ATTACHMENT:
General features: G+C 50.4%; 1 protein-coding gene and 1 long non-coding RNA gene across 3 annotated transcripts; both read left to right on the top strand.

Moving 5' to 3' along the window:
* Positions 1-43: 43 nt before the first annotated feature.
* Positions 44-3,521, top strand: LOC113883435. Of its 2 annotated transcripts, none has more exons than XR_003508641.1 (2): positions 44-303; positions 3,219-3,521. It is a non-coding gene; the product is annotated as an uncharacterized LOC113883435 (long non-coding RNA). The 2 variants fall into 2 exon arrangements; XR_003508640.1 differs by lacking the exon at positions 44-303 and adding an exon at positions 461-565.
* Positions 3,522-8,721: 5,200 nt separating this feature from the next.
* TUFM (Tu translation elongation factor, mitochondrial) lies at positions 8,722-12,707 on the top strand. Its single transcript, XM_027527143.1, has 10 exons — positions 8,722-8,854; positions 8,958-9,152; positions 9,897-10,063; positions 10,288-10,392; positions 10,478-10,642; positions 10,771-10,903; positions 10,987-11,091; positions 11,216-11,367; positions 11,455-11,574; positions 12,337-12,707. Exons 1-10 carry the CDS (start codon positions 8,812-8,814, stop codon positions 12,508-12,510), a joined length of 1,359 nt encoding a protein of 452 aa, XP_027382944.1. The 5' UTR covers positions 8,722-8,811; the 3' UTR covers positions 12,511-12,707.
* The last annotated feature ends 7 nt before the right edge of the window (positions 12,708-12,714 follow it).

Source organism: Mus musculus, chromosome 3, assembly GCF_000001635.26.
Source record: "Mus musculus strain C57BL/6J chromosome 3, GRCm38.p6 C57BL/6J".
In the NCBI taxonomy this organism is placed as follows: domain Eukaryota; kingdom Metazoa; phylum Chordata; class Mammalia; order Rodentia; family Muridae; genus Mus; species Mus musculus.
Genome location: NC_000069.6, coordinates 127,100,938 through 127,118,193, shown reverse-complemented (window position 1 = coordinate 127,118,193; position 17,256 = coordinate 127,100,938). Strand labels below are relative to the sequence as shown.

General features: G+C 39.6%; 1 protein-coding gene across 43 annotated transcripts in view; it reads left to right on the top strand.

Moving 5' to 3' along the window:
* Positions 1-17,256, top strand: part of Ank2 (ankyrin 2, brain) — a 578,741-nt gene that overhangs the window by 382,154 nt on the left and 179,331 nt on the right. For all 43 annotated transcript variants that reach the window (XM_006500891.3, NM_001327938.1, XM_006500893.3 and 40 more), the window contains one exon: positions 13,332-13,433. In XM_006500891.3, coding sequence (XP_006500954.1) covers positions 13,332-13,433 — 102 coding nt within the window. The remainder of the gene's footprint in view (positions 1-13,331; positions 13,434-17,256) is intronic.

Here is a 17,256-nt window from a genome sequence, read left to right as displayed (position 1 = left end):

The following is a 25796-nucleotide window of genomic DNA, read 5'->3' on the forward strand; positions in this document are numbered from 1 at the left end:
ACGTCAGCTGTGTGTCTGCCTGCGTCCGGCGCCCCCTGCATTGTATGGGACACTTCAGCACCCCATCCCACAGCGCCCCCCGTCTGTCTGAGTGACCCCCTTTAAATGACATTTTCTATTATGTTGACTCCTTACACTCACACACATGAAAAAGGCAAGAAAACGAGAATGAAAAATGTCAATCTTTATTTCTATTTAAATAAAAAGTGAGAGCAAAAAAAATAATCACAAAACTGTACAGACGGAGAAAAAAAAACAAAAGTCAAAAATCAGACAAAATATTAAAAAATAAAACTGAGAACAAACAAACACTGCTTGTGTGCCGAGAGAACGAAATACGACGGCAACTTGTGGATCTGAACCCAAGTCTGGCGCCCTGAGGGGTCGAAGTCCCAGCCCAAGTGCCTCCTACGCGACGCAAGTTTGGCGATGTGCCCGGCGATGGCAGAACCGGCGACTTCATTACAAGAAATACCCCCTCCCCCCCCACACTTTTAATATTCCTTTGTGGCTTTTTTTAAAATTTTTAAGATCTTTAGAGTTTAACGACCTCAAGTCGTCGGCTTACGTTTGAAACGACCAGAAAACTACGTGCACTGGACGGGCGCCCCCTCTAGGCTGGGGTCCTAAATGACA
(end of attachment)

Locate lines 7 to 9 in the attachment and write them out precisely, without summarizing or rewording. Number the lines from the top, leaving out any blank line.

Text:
* The last annotated feature ends 7 nt before the right edge of the window (positions 12,708-12,714 follow it).

Source organism: Mus musculus, chromosome 3, assembly GCF_000001635.26.
Source record: "Mus musculus strain C57BL/6J chromosome 3, GRCm38.p6 C57BL/6J".